Psychological benefits may further be influential to social participation. At the point of taking the surveys, participants indicated a confidence in social participation, rather than an avoidance or lack of desire to participate. This is clinically significant in that many individuals did not avoid social participation. The C-Leg provided these participants with the ability to participate safely and efficiently in their desired social activities. Personal relationships, including family and friends, take both physical and emotional energy to thrive. Participants in this study conveyed the major improvement in this area as the ability to spend more time with people because their energies were not consumed by pain or fatigue.

Participants were less concerned with falls and the appearance of an abnormal gait, reporting comments such as feeling “more normal” and “safer.” When one does not have to focus attention on gait stability, it is possible to focus on successfully completing life’s challenges. This impression supports the statistical correlation found in this study between successful functional role performance and reduced psychological distress. Although these individuals did not experience psychological distress to a strong degree, feelings of social scrutiny were present. Interestingly, despite feeling somewhat socially scrutinized, participants still qualitatively reported satisfaction with functional role participation. This issue warrants future research; however, for the purposes of this study, it may be interpreted that when confidence regarding functional abilities is present, social scrutiny may not be influential enough to negatively affect these abilities.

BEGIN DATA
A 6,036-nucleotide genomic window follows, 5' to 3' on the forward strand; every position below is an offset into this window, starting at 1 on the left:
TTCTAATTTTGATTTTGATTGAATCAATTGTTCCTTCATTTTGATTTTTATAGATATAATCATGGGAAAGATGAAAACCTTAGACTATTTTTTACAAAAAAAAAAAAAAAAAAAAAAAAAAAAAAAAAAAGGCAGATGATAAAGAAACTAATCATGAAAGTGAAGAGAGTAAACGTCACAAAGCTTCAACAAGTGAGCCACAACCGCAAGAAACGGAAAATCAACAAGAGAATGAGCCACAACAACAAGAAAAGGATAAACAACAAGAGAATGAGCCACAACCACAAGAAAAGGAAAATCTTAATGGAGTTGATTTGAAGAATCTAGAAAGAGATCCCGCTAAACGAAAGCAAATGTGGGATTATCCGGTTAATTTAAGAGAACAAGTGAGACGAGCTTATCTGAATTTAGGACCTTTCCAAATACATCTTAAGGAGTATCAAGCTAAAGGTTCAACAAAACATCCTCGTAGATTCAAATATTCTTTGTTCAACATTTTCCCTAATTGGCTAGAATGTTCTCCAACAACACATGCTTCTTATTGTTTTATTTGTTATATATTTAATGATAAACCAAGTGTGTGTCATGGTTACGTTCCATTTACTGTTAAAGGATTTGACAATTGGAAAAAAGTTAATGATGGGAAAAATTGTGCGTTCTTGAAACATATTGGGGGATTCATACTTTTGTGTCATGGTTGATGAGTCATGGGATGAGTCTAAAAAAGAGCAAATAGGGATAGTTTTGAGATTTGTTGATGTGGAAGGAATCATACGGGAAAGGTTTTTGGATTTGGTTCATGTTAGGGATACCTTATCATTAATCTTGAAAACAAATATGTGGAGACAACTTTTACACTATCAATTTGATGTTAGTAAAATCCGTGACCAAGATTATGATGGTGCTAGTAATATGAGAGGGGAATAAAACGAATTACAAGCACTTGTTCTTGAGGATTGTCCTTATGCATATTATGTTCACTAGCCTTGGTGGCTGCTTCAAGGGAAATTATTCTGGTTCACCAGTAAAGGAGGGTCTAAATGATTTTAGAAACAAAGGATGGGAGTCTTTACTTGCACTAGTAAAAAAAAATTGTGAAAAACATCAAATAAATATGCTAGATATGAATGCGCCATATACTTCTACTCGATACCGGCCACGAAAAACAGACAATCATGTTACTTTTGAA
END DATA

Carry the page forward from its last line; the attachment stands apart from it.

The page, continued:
Regarding the results of the second hypothesis, a fair inverse relationship between functional role performance and body image was found. This indicates to us that if an individual is capable of successfully participating in the activities desired, he/she may experience fewer negative feelings about body image. Participants indicated the reason for feeling more “normal” or “confident” is attributed to the functional abilities achieved from using the C-Leg. Possible explanations as to why this relationship was not statistically stronger include: the participants were less aware or concerned with body image, had long-standing issues with self-image, or had varying degrees of positive coping mechanisms regarding their amputation.